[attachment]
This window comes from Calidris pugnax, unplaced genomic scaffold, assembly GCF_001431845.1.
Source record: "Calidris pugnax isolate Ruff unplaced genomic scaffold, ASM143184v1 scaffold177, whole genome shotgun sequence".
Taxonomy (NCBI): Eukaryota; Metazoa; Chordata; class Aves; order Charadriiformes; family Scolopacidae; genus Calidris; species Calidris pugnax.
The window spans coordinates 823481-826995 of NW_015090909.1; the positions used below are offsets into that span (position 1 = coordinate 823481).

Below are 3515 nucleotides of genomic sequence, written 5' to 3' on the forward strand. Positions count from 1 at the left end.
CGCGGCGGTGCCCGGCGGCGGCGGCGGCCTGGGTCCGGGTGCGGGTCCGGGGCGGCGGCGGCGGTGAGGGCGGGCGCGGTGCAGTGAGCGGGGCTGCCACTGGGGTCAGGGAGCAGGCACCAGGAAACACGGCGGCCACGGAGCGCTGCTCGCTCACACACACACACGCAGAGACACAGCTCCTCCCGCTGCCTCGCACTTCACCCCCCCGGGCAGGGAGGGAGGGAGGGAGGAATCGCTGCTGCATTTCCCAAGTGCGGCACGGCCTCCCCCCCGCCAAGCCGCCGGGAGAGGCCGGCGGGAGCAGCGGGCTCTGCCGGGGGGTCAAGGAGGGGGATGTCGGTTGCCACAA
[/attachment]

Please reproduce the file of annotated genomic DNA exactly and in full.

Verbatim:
This window comes from Calidris pugnax, unplaced genomic scaffold, assembly GCF_001431845.1.
Source record: "Calidris pugnax isolate Ruff unplaced genomic scaffold, ASM143184v1 scaffold177, whole genome shotgun sequence".
Taxonomy (NCBI): Eukaryota; Metazoa; Chordata; class Aves; order Charadriiformes; family Scolopacidae; genus Calidris; species Calidris pugnax.
The window spans coordinates 823481-826995 of NW_015090909.1; the positions used below are offsets into that span (position 1 = coordinate 823481).

Below are 3515 nucleotides of genomic sequence, written 5' to 3' on the forward strand. Positions count from 1 at the left end.
CGCGGCGGTGCCCGGCGGCGGCGGCGGCCTGGGTCCGGGTGCGGGTCCGGGGCGGCGGCGGCGGTGAGGGCGGGCGCGGTGCAGTGAGCGGGGCTGCCACTGGGGTCAGGGAGCAGGCACCAGGAAACACGGCGGCCACGGAGCGCTGCTCGCTCACACACACACACGCAGAGACACAGCTCCTCCCGCTGCCTCGCACTTCACCCCCCCGGGCAGGGAGGGAGGGAGGGAGGAATCGCTGCTGCATTTCCCAAGTGCGGCACGGCCTCCCCCCCGCCAAGCCGCCGGGAGAGGCCGGCGGGAGCAGCGGGCTCTGCCGGGGGGTCAAGGAGGGGGATGTCGGTTGCCACAA